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Below is an excerpt from a debate between Bertrad Russell and Father F.C. Copleston in which they discussion the contingency version of the cosmological argument. (The whole thing can be found here along with audio.) The central question they are debating here is whether it is meaningful to ask about the cause of a series of contingent objects. Copleston argues that a series of contingent objects cannot cause itself anymore than one contingent object. Copleston thinks existence of the world requires an explanation beyond the world or outside of the world, but Russell doesn’t see the need for any such explanation, for him the world is “just there.”

Copleston: Well, my point is that what we call the world is intrinsically unintelligible, apart from the existence of God. You see, I don’t believe that the infinity of the series of events — I mean a horizontal series, so to speak — if such an infinity could be proved, would be in the slightest degree relevant to the situation. If you add up chocolates you get chocolates after all and not a sheep. If you add up chocolates to infinity, you presumably get an infinite number of chocolates. So if you add up contingent beings to infinity, you still get contingent beings, not a necessary being. An infinite series of contingent beings will be, to my way of thinking, as unable to cause itself as one contingent being. However, you say, I think, that it is illegitimate to raise the question of what will explain the existence of any particular object?

Russell: It’s quite all right if you mean by explaining it, simply finding a cause for it.

Copleston: Well, why stop at one particular object? Why shouldn’t one raise the question of the cause of the existence of all particular objects?

Russell: Because I see no reason to think there is any. The whole concept of cause is one we derive from our observation of particular things; I see no reason whatsoever to suppose that the total has any cause whatsoever.

Copleston: Well, to say that there isn’t any cause is not the same thing as saying that we shouldn’t look for a cause. The statement that there isn’t any cause should come, if it comes at all, at the end of the inquiry, not the beginning. In any case, if the total has no cause, then to my way of thinking it must be its own cause, which seems to me impossible. Moreover, the statement that the world is simply there if in answer to a question, presupposes that the question has meaning.

Russell: No, it doesn’t need to be its own cause, what I’m saying is that the concept of cause is not applicable to the total.

Copleston: Then you would agree with Sartre that the universe is what he calls “gratuitous”?

Russell: Well, the word “gratuitous” suggests that it might be something else; I should say that the universe is just there, and that’s all.

Copleston: Well, I can’t see how you can rule out the legitimacy of asking the question how the total, or anything at all comes to be there. Why something rather than nothing, that is the question? The fact that we gain our knowledge of causality empirically, from particular causes, does not rule out the possibility of asking what the cause of the series is. If the word “cause” were meaningless or if it could be shown that Kant’s view of the matter were correct, the question would be illegitimate I agree; but you don’t seem to hold that the word “cause” is meaningless, and I do not suppose you are a Kantian.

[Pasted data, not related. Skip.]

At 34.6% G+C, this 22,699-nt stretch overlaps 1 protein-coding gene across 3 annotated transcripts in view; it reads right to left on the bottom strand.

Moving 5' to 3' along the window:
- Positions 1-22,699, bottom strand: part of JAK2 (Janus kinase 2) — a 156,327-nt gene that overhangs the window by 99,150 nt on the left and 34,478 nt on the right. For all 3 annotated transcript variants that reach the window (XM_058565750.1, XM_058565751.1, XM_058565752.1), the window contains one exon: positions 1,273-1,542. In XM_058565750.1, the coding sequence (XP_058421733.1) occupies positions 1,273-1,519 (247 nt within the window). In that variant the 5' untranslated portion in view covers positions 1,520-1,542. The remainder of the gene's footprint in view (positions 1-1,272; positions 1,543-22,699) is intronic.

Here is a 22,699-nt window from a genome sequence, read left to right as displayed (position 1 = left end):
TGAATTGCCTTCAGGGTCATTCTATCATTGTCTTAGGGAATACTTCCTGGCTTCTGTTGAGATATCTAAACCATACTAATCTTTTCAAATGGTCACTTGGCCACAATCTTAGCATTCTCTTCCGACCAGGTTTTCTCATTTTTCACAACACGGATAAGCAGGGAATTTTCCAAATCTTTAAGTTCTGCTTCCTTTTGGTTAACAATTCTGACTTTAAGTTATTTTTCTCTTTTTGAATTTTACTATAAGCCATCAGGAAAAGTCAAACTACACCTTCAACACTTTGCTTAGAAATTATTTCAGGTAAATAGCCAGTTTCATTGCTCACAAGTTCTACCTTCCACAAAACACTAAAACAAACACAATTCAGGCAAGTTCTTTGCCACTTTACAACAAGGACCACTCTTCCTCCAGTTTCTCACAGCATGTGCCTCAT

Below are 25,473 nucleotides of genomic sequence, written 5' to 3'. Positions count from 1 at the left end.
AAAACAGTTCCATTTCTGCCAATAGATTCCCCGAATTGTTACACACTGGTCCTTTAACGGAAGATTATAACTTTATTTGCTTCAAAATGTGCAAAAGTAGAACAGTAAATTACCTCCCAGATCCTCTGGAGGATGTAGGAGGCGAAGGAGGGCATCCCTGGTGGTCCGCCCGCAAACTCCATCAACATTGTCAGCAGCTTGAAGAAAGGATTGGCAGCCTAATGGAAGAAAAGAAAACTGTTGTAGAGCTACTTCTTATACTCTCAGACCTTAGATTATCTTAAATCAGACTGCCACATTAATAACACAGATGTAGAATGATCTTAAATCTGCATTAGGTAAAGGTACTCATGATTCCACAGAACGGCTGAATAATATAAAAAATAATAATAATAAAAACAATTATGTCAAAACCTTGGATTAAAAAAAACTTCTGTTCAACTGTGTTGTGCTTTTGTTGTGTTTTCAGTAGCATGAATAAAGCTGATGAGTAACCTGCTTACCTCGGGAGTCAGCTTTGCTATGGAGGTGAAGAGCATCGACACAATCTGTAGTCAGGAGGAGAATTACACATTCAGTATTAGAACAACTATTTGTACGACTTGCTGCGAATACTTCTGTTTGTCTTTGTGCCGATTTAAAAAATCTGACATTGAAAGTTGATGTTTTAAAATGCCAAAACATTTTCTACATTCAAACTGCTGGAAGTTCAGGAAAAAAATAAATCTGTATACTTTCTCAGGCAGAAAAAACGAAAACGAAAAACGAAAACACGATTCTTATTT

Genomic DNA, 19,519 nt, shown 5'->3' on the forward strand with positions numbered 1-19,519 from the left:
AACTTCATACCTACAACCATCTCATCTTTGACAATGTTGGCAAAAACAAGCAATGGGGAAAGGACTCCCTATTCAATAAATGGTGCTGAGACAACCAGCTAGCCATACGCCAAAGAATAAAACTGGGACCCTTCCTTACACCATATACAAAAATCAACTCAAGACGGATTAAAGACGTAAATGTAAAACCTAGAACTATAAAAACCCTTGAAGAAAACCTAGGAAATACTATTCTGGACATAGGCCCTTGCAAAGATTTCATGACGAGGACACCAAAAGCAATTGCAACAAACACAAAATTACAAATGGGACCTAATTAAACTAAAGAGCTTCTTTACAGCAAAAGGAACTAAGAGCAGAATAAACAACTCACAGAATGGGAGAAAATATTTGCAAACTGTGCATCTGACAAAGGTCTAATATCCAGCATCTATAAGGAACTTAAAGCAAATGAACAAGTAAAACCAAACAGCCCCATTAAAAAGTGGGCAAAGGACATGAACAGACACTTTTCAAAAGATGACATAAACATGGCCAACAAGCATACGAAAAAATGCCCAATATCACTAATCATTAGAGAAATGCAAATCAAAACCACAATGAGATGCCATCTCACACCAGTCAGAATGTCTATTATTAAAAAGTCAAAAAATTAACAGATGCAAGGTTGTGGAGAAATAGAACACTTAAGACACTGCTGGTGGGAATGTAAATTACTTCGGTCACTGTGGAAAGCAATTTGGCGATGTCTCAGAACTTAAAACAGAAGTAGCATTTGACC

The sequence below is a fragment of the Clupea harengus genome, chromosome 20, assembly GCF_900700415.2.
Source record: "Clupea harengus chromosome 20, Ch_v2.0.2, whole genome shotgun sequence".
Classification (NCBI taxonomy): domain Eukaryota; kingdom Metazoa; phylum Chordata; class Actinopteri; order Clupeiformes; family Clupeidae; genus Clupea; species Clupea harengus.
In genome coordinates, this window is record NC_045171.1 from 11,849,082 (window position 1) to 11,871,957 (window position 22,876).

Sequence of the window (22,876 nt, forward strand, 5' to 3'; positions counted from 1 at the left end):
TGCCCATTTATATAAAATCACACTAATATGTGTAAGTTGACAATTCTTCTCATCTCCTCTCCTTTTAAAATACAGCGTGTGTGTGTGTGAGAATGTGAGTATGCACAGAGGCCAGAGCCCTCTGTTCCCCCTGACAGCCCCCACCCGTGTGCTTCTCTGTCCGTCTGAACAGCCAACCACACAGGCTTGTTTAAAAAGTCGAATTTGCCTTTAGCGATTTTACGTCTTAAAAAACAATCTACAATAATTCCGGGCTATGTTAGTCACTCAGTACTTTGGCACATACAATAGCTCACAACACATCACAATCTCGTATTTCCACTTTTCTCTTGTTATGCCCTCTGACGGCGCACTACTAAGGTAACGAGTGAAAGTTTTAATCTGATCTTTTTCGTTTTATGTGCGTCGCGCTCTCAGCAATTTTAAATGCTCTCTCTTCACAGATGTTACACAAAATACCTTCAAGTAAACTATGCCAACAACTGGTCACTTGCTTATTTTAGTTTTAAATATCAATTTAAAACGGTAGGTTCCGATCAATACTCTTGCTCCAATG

Russell: I can illustrate what seems to me your fallacy. Every man who exists has a mother, and it seems to me your argument is that therefore the human race must have a mother, but obviously the human race hasn’t a mother — that’s a different logical sphere.

Copleston: Well, I can’t really see any parity. If I were saying “every object has a phenomenal cause, therefore, the whole series has a phenomenal cause,” there would be a parity; but I’m not saying that; I’m saying, every object has a phenomenal cause if you insist on the infinity of the series — but the series of phenomenal causes is an insufficient explanation of the series. Therefore, the series has not a phenomenal cause but a transcendent cause.

Russell: That’s always assuming that not only every particular thing in the world, but the world as a whole must have a cause. For that assumption I see no ground whatever. If you’ll give me a ground I’ll listen to it.

Copleston: Well, the series of events is either caused or it’s not caused. If it is caused, there must obviously be a cause outside the series. If it’s not caused then it’s sufficient to itself, and if it’s sufficient to itself it is what I call necessary. But it can’t be necessary since each member is contingent, and we’ve agreed that the total has no reality apart from its members, therefore, it can’t be necessary. Therefore, it can’t be (caused) — uncaused — therefore it must have a cause. And I should like to observe in passing that the statement “the world is simply there and is inexplicable” can’t be got out of logical analysis.